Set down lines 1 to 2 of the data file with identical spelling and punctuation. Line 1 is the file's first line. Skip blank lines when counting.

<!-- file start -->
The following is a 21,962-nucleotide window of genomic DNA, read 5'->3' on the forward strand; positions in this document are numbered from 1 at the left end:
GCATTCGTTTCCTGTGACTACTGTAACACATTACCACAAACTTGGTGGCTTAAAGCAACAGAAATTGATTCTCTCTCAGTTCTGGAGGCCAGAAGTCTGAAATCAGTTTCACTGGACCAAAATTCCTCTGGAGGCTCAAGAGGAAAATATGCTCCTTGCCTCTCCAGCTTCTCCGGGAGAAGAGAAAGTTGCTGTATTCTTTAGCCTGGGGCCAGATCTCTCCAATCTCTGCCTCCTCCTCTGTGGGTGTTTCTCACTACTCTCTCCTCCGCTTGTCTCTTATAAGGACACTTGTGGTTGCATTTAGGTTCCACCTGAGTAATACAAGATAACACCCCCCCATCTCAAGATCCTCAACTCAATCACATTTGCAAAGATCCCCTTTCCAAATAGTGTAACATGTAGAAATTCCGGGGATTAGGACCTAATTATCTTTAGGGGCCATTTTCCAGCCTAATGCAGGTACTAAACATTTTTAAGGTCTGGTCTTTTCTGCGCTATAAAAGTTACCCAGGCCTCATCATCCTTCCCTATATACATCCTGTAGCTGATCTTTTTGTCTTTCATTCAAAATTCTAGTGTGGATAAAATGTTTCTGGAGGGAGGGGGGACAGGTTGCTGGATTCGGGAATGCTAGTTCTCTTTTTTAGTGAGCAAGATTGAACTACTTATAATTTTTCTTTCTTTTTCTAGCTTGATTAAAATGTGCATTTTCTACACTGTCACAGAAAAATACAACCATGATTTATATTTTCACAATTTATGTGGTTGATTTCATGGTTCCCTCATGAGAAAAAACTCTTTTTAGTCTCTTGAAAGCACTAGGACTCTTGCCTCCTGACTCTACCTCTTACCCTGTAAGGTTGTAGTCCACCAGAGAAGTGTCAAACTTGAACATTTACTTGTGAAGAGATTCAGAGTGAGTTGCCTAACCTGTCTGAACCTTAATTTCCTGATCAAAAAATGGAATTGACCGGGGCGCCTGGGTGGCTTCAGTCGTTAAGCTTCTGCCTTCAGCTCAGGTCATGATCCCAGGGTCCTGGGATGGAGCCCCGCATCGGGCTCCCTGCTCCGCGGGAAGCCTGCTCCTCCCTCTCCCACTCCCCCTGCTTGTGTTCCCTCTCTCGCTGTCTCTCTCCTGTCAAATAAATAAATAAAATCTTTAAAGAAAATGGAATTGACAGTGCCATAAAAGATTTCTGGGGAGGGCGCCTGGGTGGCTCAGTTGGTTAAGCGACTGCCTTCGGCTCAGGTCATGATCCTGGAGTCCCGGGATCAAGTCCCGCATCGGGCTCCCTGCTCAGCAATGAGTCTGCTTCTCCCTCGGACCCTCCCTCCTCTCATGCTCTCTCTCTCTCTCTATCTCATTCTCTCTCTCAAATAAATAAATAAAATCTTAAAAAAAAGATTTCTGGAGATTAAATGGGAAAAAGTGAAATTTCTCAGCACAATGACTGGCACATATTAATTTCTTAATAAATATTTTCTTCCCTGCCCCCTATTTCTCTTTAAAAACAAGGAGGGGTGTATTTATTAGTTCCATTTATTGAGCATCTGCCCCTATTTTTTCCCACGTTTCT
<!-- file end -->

The following is a 21,962-nucleotide window of genomic DNA, read 5'->3' on the forward strand; positions in this document are numbered from 1 at the left end:
GCATTCGTTTCCTGTGACTACTGTAACACATTACCACAAACTTGGTGGCTTAAAGCAACAGAAATTGATTCTCTCTCAGTTCTGGAGGCCAGAAGTCTGAAATCAGTTTCACTGGACCAAAATTCCTCTGGAGGCTCAAGAGGAAAATATGCTCCTTGCCTCTCCAGCTTCTCCGGGAGAAGAGAAAGTTGCTGTATTCTTTAGCCTGGGGCCAGATCTCTCCAATCTCTGCCTCCTCCTCTGTGGGTGTTTCTCACTACTCTCTCCTCCGCTTGTCTCTTATAAGGACACTTGTGGTTGCATTTAGGTTCCACCTGAGTAATACAAGATAACACCCCCCCATCTCAAGATCCTCAACTCAATCACATTTGCAAAGATCCCCTTTCCAAATAGTGTAACATGTAGAAATTCCGGGGATTAGGACCTAATTATCTTTAGGGGCCATTTTCCAGCCTAATGCAGGTACTAAACATTTTTAAGGTCTGGTCTTTTCTGCGCTATAAAAGTTACCCAGGCCTCATCATCCTTCCCTATATACATCCTGTAGCTGATCTTTTTGTCTTTCATTCAAAATTCTAGTGTGGATAAAATGTTTCTGGAGGGAGGGGGGACAGGTTGCTGGATTCGGGAATGCTAGTTCTCTTTTTTAGTGAGCAAGATTGAACTACTTATAATTTTTCTTTCTTTTTCTAGCTTGATTAAAATGTGCATTTTCTACACTGTCACAGAAAAATACAACCATGATTTATATTTTCACAATTTATGTGGTTGATTTCATGGTTCCCTCATGAGAAAAAACTCTTTTTAGTCTCTTGAAAGCACTAGGACTCTTGCCTCCTGACTCTACCTCTTACCCTGTAAGGTTGTAGTCCACCAGAGAAGTGTCAAACTTGAACATTTACTTGTGAAGAGATTCAGAGTGAGTTGCCTAACCTGTCTGAACCTTAATTTCCTGATCAAAAAATGGAATTGACCGGGGCGCCTGGGTGGCTTCAGTCGTTAAGCTTCTGCCTTCAGCTCAGGTCATGATCCCAGGGTCCTGGGATGGAGCCCCGCATCGGGCTCCCTGCTCCGCGGGAAGCCTGCTCCTCCCTCTCCCACTCCCCCTGCTTGTGTTCCCTCTCTCGCTGTCTCTCTCCTGTCAAATAAATAAATAAAATCTTTAAAGAAAATGGAATTGACAGTGCCATAAAAGATTTCTGGGGAGGGCGCCTGGGTGGCTCAGTTGGTTAAGCGACTGCCTTCGGCTCAGGTCATGATCCTGGAGTCCCGGGATCAAGTCCCGCATCGGGCTCCCTGCTCAGCAATGAGTCTGCTTCTCCCTCGGACCCTCCCTCCTCTCATGCTCTCTCTCTCTCTCTATCTCATTCTCTCTCTCAAATAAATAAATAAAATCTTAAAAAAAAGATTTCTGGAGATTAAATGGGAAAAAGTGAAATTTCTCAGCACAATGACTGGCACATATTAATTTCTTAATAAATATTTTCTTCCCTGCCCCCTATTTCTCTTTAAAAACAAGGAGGGGTGTATTTATTAGTTCCATTTATTGAGCATCTGCCCCTATTTTTTCCCACGTTTCT